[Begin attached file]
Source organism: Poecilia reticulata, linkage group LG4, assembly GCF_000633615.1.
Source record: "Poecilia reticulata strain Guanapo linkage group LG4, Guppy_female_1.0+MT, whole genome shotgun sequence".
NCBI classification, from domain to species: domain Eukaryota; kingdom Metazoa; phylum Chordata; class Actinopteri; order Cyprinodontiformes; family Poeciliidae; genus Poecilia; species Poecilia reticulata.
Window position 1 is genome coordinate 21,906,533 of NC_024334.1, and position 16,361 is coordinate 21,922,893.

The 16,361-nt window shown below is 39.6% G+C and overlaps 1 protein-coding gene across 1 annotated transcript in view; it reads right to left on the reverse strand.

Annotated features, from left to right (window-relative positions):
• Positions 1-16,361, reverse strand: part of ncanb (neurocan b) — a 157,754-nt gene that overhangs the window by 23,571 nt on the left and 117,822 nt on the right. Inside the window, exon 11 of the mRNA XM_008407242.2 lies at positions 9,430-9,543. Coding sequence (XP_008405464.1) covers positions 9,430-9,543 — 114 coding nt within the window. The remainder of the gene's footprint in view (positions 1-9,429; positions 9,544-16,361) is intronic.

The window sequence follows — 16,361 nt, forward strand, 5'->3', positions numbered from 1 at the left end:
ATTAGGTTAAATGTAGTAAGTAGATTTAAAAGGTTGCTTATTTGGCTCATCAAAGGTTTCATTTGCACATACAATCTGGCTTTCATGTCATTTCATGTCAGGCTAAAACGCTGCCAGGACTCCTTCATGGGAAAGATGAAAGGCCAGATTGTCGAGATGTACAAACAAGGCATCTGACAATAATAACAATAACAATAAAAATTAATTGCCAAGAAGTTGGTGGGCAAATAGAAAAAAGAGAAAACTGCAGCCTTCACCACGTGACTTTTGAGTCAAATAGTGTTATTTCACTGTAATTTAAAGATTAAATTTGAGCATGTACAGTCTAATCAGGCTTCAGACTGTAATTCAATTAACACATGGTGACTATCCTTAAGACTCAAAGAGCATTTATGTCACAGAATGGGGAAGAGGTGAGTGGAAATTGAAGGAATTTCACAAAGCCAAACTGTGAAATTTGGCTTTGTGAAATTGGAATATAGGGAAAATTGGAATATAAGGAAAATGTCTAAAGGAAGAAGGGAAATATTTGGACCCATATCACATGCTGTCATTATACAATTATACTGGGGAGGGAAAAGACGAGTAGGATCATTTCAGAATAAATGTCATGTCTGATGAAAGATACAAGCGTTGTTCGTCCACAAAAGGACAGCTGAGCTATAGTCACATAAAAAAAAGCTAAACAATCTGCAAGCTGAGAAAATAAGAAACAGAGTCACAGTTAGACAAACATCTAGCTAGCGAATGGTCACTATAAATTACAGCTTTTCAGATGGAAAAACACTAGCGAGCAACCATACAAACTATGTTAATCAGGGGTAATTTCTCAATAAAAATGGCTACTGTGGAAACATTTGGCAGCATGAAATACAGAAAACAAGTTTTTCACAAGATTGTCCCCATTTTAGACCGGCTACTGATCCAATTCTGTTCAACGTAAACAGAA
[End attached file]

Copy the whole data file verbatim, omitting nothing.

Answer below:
Source organism: Poecilia reticulata, linkage group LG4, assembly GCF_000633615.1.
Source record: "Poecilia reticulata strain Guanapo linkage group LG4, Guppy_female_1.0+MT, whole genome shotgun sequence".
NCBI classification, from domain to species: domain Eukaryota; kingdom Metazoa; phylum Chordata; class Actinopteri; order Cyprinodontiformes; family Poeciliidae; genus Poecilia; species Poecilia reticulata.
Window position 1 is genome coordinate 21,906,533 of NC_024334.1, and position 16,361 is coordinate 21,922,893.

The 16,361-nt window shown below is 39.6% G+C and overlaps 1 protein-coding gene across 1 annotated transcript in view; it reads right to left on the reverse strand.

Annotated features, from left to right (window-relative positions):
• Positions 1-16,361, reverse strand: part of ncanb (neurocan b) — a 157,754-nt gene that overhangs the window by 23,571 nt on the left and 117,822 nt on the right. Inside the window, exon 11 of the mRNA XM_008407242.2 lies at positions 9,430-9,543. Coding sequence (XP_008405464.1) covers positions 9,430-9,543 — 114 coding nt within the window. The remainder of the gene's footprint in view (positions 1-9,429; positions 9,544-16,361) is intronic.

The window sequence follows — 16,361 nt, forward strand, 5'->3', positions numbered from 1 at the left end:
ATTAGGTTAAATGTAGTAAGTAGATTTAAAAGGTTGCTTATTTGGCTCATCAAAGGTTTCATTTGCACATACAATCTGGCTTTCATGTCATTTCATGTCAGGCTAAAACGCTGCCAGGACTCCTTCATGGGAAAGATGAAAGGCCAGATTGTCGAGATGTACAAACAAGGCATCTGACAATAATAACAATAACAATAAAAATTAATTGCCAAGAAGTTGGTGGGCAAATAGAAAAAAGAGAAAACTGCAGCCTTCACCACGTGACTTTTGAGTCAAATAGTGTTATTTCACTGTAATTTAAAGATTAAATTTGAGCATGTACAGTCTAATCAGGCTTCAGACTGTAATTCAATTAACACATGGTGACTATCCTTAAGACTCAAAGAGCATTTATGTCACAGAATGGGGAAGAGGTGAGTGGAAATTGAAGGAATTTCACAAAGCCAAACTGTGAAATTTGGCTTTGTGAAATTGGAATATAGGGAAAATTGGAATATAAGGAAAATGTCTAAAGGAAGAAGGGAAATATTTGGACCCATATCACATGCTGTCATTATACAATTATACTGGGGAGGGAAAAGACGAGTAGGATCATTTCAGAATAAATGTCATGTCTGATGAAAGATACAAGCGTTGTTCGTCCACAAAAGGACAGCTGAGCTATAGTCACATAAAAAAAAGCTAAACAATCTGCAAGCTGAGAAAATAAGAAACAGAGTCACAGTTAGACAAACATCTAGCTAGCGAATGGTCACTATAAATTACAGCTTTTCAGATGGAAAAACACTAGCGAGCAACCATACAAACTATGTTAATCAGGGGTAATTTCTCAATAAAAATGGCTACTGTGGAAACATTTGGCAGCATGAAATACAGAAAACAAGTTTTTCACAAGATTGTCCCCATTTTAGACCGGCTACTGATCCAATTCTGTTCAACGTAAACAGAA